. . . is that you can to find the best configuration to suit the local environment and built to last. However, in older Eichler's and similarly designed homes from the 50s, like the one I own near San Francisco, a roof retrofit can be a monumental challenge. I have interviewed a large number of roofing contractors and to date I'm not convinced that any one of them have a firm grip on the best approach to re-roofing with design considerations to satisfy insulation requirements, which would include mold prevention down the road.
    my roof has a 2.1/2 in 12 pitch, the gentle slope does not qualify for conventional roofing materials and my options are limited to sheet-metal, torch down, or self adhering membranes, FINE!
    The problem is the overall depth from 1x6 D.fir T&G planks, to the top of the sheet metal is limited by what would be practical to assemble and secure over the top of these planks. Planks which are nailed across 3x5 rafters, spaced 30" o.c. and tied at the ridge, sitting on outer loadbearing walls, all this beautiful old growth Doug fir exposed to the living area.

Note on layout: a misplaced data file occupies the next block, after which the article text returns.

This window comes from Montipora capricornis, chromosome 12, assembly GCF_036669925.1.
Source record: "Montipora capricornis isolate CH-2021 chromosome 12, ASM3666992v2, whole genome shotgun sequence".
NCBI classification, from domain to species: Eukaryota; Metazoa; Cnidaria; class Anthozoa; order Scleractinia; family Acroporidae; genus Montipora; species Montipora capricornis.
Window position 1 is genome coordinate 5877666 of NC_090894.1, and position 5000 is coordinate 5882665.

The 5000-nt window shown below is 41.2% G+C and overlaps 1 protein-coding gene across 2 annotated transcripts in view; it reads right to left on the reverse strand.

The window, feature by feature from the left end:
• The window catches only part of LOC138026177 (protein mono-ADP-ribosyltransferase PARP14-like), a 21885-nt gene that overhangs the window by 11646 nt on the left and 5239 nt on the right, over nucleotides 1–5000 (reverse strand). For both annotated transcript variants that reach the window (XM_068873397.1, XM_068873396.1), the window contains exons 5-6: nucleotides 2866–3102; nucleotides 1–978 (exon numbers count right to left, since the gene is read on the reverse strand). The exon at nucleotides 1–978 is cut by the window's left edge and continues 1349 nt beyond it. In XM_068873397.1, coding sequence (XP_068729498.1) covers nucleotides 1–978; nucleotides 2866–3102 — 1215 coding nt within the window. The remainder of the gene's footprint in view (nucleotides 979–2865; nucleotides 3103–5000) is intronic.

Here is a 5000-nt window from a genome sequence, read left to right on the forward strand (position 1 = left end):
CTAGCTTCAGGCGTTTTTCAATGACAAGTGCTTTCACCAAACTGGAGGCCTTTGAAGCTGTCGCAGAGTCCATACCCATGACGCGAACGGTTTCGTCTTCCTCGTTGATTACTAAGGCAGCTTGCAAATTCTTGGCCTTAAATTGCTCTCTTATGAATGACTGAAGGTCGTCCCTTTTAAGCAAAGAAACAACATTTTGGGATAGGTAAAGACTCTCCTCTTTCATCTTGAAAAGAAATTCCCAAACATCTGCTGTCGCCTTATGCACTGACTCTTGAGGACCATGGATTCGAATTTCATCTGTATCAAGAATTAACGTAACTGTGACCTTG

The easy way out would be to have a closed cell foam contractor spray the entire bottom side of all the rafters and 1x6 planks, and finishe this ceiling with dry wall. That would satisfy both vapor barrier, insulation, and simplify the re-roofing project, at the expense of destroying all the charm & character of this 50's architecture. I would did used to it but still with hate myself for covering up all that beautiful quarter sawn old-growth Doug-fir.
    My next option is to peel off everything that's the above the planks now, R&R any dry rot, then focus on implementing a solution on the exterior and leave the inside wood ceiling intact.
    1. cover the entire roof deck with 10mil poly ethylene, then
    2. Stack two layers of 2" Polyso foil-backed rigid sheets of foam, staggered and taped at the seams, secured to the rafters with 5 inch screws.
    3. then a layer of Tyvek-roofing membrane or self adhering GRACE, or GAF against water penetration.
    4. Then 2x2 or 2x4 straps screwed down, which will accommodate sheet-metal snaplock brackets,